Restrictions on new runway would be ‘catastrophic’, says DAA chief
Dublin Airport’s €320m third runway is ‘most important thing Ireland will build’
DAA wants the Government to relax noise restrictions at Dublin Airport so it can overturn planning conditions attached to the new runway. Photograph: Kate Geraghty
Dublin Airport will “overnight” lose 2.4 million passengers – 8 per cent of its annual total – unless planning conditions attached to its new third runway are relaxed, according to Dalton Philips, chief executive the airport’s owner DAA.
Mr Philips told a media results briefing on Wednesday that this would be “cataostrophic” for Ireland’s economy.
He wants the Government to quickly pass new laws relaxing noise restrictions at airports, to help it to overturn the planning conditions attached to the €320 million new runway, on which building work is due to begin later this year.
Two conditions attached to the planning permission for the new runway mean its use would be prohibited between 11pm and 7am, and that nightly aircraft “movements” at the airport are restricted to 65.
Currently, Mr Philips said, there are 120 movements nightly at the airport. The more restrictive regime would kick in if the runway construction goes ahead without changes to the law.
The Government says changing the law is a priority, but Mr Philips said this needs to happen this year to allow it build the runway in time before its planning permission runs out.
‘Most important thing’
Mr Philips, a former Brown Thomas chief executive who took over DAA in October, said the new runway is “the most important thing that Ireland will build in a generation”.
“North Runway will be Ireland’s new path to the world, and will help position the country to compete globally in a post-Brexit environment,” he said.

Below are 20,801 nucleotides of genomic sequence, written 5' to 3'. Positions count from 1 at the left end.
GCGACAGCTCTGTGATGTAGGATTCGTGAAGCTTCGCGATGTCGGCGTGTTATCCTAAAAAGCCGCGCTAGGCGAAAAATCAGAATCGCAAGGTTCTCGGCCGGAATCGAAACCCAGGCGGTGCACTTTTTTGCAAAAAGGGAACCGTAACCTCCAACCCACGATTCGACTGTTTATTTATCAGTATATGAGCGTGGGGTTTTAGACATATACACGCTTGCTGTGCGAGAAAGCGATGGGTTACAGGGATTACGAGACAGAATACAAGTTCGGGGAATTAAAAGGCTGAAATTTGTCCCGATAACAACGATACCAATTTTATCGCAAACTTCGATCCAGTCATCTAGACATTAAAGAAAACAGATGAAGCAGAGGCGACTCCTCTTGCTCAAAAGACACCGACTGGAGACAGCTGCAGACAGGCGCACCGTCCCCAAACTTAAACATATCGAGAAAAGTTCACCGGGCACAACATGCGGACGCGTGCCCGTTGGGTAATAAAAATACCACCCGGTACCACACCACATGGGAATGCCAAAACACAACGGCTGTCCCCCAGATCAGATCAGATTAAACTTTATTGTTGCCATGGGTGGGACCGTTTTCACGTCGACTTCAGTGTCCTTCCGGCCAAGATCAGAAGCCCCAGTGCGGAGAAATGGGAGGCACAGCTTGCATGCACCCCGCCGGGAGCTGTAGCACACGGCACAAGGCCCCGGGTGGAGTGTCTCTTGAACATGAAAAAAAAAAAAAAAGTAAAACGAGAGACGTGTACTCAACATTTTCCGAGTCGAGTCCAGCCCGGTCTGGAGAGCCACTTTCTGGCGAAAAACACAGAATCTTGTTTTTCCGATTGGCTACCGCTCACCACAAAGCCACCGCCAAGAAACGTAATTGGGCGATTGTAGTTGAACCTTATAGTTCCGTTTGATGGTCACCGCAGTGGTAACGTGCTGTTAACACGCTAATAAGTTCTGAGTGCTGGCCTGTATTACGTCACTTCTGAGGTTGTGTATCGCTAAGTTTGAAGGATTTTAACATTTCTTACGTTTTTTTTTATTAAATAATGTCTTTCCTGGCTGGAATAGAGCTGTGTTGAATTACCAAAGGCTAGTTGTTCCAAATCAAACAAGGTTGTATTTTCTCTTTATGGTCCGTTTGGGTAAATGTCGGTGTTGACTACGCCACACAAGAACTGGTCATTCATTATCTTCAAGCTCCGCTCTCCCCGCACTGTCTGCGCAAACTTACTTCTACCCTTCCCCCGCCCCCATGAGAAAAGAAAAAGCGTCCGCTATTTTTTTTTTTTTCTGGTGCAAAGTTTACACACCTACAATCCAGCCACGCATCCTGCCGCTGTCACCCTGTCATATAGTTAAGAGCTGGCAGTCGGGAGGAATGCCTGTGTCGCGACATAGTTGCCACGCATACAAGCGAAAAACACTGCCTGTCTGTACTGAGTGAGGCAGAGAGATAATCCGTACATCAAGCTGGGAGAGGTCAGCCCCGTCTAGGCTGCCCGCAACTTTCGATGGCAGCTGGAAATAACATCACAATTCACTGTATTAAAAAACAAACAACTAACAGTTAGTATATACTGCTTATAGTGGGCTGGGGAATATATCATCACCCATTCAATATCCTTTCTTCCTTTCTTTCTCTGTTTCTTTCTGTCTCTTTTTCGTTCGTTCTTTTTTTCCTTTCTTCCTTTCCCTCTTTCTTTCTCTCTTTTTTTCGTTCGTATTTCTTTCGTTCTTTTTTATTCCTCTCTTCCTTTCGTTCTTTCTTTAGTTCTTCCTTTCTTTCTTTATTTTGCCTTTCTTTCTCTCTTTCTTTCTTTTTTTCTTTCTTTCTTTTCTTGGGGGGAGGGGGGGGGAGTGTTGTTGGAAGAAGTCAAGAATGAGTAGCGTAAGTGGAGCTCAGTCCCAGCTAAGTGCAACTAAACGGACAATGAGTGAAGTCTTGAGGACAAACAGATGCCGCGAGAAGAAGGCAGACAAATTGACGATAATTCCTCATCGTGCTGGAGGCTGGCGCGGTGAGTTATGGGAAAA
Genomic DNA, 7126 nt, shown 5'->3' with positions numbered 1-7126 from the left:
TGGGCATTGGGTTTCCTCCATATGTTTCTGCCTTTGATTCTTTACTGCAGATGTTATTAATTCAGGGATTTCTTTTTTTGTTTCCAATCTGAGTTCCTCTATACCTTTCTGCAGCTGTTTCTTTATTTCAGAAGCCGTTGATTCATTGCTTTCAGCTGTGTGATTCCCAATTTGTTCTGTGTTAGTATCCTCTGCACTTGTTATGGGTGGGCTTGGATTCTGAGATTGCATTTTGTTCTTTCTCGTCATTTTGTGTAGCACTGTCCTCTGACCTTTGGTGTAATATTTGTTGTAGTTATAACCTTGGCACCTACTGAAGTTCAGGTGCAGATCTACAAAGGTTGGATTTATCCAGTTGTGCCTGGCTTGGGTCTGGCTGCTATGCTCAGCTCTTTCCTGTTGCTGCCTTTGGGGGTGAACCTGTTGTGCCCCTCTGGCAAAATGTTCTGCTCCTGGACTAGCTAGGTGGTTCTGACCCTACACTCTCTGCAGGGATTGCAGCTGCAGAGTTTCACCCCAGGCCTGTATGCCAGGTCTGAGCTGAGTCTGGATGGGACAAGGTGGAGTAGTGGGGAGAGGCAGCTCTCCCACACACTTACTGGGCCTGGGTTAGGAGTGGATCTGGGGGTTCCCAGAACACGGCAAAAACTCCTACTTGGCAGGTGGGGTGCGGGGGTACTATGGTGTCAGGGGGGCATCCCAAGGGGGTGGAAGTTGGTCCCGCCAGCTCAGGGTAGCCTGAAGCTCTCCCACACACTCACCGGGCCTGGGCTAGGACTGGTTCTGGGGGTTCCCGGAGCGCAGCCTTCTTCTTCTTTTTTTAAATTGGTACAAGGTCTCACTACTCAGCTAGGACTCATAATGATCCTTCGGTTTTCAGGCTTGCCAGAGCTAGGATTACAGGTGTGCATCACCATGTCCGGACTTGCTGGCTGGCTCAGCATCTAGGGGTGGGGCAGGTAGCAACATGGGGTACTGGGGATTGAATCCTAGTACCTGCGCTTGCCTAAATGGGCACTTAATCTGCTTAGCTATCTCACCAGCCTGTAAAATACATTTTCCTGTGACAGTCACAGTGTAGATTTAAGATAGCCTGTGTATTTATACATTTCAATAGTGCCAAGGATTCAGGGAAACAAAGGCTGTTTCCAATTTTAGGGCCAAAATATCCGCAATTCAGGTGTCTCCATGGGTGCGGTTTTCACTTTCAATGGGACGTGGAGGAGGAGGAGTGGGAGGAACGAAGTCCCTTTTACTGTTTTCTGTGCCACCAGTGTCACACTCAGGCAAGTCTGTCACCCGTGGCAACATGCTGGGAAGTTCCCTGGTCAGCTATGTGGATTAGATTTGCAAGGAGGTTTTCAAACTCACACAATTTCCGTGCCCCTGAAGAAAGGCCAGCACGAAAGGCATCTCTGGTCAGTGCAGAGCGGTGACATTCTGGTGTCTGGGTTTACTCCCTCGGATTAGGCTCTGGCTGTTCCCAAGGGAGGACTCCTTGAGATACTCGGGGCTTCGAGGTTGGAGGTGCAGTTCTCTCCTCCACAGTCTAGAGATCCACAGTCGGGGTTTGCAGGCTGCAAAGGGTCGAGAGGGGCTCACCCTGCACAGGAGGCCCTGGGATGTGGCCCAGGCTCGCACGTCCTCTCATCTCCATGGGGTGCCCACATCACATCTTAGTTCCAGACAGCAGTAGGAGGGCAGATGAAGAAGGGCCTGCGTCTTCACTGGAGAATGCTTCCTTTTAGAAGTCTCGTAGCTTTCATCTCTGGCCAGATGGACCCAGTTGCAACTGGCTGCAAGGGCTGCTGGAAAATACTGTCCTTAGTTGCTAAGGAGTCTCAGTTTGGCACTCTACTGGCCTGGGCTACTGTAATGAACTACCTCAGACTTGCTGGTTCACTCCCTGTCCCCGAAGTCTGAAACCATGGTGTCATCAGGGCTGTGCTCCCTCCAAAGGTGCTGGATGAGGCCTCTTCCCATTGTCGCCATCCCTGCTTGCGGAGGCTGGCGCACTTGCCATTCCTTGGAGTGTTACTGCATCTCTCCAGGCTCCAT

“It will underpin the growth of Irish tourism, trade and foreign direct investment for the benefit of the entire country.”
Mr Philips said the restrictions would cost 14,700 jobs within 20 years as operations during busy periods at night and first thing in the morning would be restricted.
He was speaking as DAA, which operates Dublin and Cork airports, increased profit after tax before exceptional items by 16 per cent last year to €125 million.
DAA said the increase was driven by higher passenger numbers, increased commercial income and growth in DAA’s overseas businesses.
Turnover was up 8 per cent to €855 million. Operating costs increased by 7 per cent to €409 million as DAA recruited 200 additional staff and invested in new structures to boost long-term growth at its travel retail business.
Passenger numbers at Dublin Airport increased by 6 per cent to a record 29.6 million last year. At Cork, passenger growth increased by 3.5 per cent to more than 2.3 million last year.
DAA is to pay a dividend of €37.4 million to the State in respect of 2017, bringing its total dividend payments to €85 million over the past three years.
DAA invested €174 million at Dublin Airport last year upgrading passenger and airfield facilities. A further €280 million capital investment plan for the airport is currently being considered by the Commission for Aviation Regulation.
DAA is currently finalising a “masterplan” for Dublin Airport which will consider the developments needed to allow the airport to grow to enable it to handle 50 million passengers per year by the 2040s.